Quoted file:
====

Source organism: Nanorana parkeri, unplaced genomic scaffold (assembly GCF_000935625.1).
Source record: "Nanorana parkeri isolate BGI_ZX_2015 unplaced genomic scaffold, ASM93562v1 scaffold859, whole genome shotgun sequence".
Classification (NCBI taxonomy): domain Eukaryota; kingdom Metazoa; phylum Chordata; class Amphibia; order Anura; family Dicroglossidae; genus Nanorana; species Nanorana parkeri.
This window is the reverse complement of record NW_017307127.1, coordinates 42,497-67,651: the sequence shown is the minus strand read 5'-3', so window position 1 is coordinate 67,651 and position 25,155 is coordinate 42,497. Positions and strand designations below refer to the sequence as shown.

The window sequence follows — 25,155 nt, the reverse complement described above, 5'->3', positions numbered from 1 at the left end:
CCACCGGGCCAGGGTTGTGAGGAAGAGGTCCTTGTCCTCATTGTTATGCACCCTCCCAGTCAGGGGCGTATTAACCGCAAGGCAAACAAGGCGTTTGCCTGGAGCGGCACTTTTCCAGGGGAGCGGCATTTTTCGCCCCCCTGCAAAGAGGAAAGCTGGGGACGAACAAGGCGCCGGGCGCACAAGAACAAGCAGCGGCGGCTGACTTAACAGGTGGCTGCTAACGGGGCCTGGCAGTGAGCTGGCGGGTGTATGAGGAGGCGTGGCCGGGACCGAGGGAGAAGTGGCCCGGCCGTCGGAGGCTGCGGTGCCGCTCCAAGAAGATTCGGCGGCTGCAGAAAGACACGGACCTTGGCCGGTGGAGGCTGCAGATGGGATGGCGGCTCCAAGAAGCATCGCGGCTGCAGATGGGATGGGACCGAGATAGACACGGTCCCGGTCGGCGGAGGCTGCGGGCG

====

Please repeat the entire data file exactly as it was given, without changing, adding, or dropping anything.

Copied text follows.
Source organism: Nanorana parkeri, unplaced genomic scaffold (assembly GCF_000935625.1).
Source record: "Nanorana parkeri isolate BGI_ZX_2015 unplaced genomic scaffold, ASM93562v1 scaffold859, whole genome shotgun sequence".
Classification (NCBI taxonomy): domain Eukaryota; kingdom Metazoa; phylum Chordata; class Amphibia; order Anura; family Dicroglossidae; genus Nanorana; species Nanorana parkeri.
This window is the reverse complement of record NW_017307127.1, coordinates 42,497-67,651: the sequence shown is the minus strand read 5'-3', so window position 1 is coordinate 67,651 and position 25,155 is coordinate 42,497. Positions and strand designations below refer to the sequence as shown.

The window sequence follows — 25,155 nt, the reverse complement described above, 5'->3', positions numbered from 1 at the left end:
CCACCGGGCCAGGGTTGTGAGGAAGAGGTCCTTGTCCTCATTGTTATGCACCCTCCCAGTCAGGGGCGTATTAACCGCAAGGCAAACAAGGCGTTTGCCTGGAGCGGCACTTTTCCAGGGGAGCGGCATTTTTCGCCCCCCTGCAAAGAGGAAAGCTGGGGACGAACAAGGCGCCGGGCGCACAAGAACAAGCAGCGGCGGCTGACTTAACAGGTGGCTGCTAACGGGGCCTGGCAGTGAGCTGGCGGGTGTATGAGGAGGCGTGGCCGGGACCGAGGGAGAAGTGGCCCGGCCGTCGGAGGCTGCGGTGCCGCTCCAAGAAGATTCGGCGGCTGCAGAAAGACACGGACCTTGGCCGGTGGAGGCTGCAGATGGGATGGCGGCTCCAAGAAGCATCGCGGCTGCAGATGGGATGGGACCGAGATAGACACGGTCCCGGTCGGCGGAGGCTGCGGGCG